As a candidate, Barack Obama promised to overhaul defense contracting to make it more efficient. In October 2009, the Office of Management and Budget put out a memo, "Increasing Competition and Structuring Contracts for the Best Results," and several steps followed.
In 2010, Secretary of Defense, Robert Gates, launched an effort called Better Buying Power. A Sept. 14 memo from under secretary Ashton Carter told Pentagon buyers that their contracts should emphasize the "tie between profit and performance." A contractor who kept costs down would be rewarded with higher profits, although not so high as to eat up the cost savings.
Carter's memo gave the example of a key component in the Navy's fleet of destroyers. By using incentives, Carter said the government saved $400 million to repair nine ships.
The number of memos on this general topic is large, and the titles are full of military purchasing jargon. Each captures a step in the tedious process of turning broad policy into new methods used by tens of thousands of bureaucrats.
Alan Chvotkin, executive vice president of the Professional Services Council, a trade group for contractors, said the group has seen a couple of changes at the Pentagon. Chvotkin said it is harder to secure incentive payments. Previously, contracts awarded fees if a firm completed a task by a certain date, but if it failed to deliver, it could "roll over" the award amount and get it later.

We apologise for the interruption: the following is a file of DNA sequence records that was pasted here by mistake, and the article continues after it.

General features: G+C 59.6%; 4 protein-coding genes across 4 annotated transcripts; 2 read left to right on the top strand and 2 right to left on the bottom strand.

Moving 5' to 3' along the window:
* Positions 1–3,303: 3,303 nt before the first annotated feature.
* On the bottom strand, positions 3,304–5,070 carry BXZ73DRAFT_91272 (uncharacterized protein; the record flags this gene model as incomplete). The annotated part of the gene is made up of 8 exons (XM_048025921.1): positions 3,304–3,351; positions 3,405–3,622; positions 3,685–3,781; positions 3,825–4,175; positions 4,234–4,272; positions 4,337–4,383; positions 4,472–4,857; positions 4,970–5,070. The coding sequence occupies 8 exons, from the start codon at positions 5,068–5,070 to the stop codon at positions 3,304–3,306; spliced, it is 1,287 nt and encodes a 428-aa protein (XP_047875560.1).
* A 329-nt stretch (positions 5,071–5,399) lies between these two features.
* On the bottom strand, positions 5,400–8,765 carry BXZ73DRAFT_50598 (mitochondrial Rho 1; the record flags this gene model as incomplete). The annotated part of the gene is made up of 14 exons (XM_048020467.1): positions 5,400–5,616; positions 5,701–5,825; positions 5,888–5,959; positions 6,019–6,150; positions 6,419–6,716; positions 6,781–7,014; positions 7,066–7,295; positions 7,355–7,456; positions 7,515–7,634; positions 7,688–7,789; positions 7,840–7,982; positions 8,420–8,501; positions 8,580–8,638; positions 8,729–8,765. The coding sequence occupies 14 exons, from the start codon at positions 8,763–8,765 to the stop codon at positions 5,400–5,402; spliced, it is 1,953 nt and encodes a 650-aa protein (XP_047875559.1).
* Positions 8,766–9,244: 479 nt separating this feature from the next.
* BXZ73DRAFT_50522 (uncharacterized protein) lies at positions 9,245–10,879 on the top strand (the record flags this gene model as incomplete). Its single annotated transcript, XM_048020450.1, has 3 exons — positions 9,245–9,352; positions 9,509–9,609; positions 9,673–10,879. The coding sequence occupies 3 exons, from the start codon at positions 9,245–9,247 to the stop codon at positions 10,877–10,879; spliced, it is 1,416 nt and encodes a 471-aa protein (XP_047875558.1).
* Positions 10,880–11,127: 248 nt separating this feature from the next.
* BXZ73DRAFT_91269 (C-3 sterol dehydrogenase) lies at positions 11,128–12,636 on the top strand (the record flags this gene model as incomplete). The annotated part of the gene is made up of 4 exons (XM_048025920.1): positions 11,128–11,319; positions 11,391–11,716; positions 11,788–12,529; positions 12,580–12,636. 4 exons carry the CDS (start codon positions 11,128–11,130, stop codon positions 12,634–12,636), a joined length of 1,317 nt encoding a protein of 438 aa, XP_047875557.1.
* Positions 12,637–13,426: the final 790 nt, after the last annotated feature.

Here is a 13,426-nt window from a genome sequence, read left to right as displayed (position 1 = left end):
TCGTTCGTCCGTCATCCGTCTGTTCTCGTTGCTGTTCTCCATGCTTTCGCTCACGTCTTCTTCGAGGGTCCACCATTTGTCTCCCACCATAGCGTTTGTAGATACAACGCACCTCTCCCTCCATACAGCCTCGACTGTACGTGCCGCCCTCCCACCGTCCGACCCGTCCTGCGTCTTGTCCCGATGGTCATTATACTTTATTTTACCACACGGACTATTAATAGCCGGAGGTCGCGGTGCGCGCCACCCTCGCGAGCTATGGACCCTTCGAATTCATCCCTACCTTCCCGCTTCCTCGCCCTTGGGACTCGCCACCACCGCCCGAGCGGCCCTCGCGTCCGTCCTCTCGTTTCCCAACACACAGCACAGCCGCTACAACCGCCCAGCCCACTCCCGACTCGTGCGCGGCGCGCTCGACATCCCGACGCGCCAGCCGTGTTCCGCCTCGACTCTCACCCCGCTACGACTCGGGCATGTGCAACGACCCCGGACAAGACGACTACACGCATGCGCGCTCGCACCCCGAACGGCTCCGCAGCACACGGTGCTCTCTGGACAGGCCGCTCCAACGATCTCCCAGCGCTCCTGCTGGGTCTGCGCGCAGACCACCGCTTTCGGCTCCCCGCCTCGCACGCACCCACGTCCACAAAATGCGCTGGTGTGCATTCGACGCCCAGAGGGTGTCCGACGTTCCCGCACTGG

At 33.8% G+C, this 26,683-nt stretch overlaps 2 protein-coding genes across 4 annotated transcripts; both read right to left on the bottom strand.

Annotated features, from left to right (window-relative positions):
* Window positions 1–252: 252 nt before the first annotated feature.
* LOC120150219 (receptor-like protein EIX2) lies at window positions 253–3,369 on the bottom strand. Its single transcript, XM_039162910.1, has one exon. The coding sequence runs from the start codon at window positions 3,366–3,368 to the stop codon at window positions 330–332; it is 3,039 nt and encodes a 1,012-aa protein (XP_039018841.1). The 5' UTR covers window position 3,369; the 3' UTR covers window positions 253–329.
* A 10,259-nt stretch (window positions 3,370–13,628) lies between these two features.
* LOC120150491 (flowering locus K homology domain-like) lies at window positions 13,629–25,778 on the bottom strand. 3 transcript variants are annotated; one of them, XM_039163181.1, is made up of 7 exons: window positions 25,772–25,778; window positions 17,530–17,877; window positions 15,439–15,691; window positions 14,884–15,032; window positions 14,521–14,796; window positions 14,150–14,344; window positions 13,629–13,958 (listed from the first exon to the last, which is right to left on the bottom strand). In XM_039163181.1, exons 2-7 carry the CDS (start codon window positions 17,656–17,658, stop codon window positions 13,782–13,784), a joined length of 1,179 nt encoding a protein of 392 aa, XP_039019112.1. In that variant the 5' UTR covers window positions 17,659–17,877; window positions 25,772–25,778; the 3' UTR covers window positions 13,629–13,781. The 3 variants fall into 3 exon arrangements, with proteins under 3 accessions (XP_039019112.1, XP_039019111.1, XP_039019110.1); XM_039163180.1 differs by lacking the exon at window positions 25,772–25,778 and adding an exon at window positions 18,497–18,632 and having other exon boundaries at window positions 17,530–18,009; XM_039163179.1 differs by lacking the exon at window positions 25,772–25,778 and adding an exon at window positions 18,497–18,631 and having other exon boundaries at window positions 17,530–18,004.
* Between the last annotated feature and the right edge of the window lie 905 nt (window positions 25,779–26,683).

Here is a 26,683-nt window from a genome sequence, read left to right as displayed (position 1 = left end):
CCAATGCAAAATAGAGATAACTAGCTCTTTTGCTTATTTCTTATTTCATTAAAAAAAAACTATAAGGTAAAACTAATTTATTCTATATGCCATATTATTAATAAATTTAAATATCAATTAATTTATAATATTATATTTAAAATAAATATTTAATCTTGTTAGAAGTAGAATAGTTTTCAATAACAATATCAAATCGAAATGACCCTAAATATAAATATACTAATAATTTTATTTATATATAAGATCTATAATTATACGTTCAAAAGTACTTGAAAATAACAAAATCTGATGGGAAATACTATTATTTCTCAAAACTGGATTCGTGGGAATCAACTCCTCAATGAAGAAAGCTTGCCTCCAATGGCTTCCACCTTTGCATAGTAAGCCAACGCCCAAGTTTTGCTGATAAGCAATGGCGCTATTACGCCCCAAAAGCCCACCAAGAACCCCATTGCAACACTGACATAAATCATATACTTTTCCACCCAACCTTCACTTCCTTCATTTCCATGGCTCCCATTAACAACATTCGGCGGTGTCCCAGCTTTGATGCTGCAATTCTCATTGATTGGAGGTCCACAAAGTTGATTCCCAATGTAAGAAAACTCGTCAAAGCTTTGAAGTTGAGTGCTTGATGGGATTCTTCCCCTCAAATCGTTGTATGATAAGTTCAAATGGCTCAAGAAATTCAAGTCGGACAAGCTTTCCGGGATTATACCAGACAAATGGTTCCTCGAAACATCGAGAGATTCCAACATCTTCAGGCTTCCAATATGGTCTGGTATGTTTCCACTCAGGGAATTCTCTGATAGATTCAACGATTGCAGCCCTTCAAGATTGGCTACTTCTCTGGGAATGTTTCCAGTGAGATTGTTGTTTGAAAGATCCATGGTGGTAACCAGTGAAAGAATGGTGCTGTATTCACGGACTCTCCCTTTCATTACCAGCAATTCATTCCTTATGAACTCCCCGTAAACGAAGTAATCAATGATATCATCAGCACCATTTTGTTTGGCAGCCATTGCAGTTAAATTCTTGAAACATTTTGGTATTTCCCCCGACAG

"Now, there is no roll over," Chvotkin said. "The terms are win it or lose it."
As for penalties and other sanctions for firms that prove unreliable, Chvotkin said the Pentagon now uses past performance as a factor in awarding future contracts. He also said there's been an increase in suspensions and debarments, a measure that bans a firm from getting any new contracts for months or years at a time.
But Charles Tiefer, a specialist in military procurement and law professor at the University of Baltimore School of Law, said suspensions and debarments mean less than one would think. The numbers might be up, Tiefer said, but that's mainly for small firms in Afghanistan.
And even when wrongdoing is confirmed, there can be few consequences. Two senior executives of a construction firm admitted to false billings, a felony offence. But the government "arranged a settlement with them, so they were not suspended or debarred for one single day," Tiefer said.
Congress shares some of the blame, in Tiefer's view. "A lot of them purport to be unhappy about bad procurement," Tiefer said, "But they only take baby steps." Tiefer said no reform bills have emerged from the Republican-controlled House.
The Obama administration has taken a number of steps to use incentives and penalties to get the same results for less money from contractors. The methods are in place but defense officials don't use them as much as they could. We rate this promise a Compromise.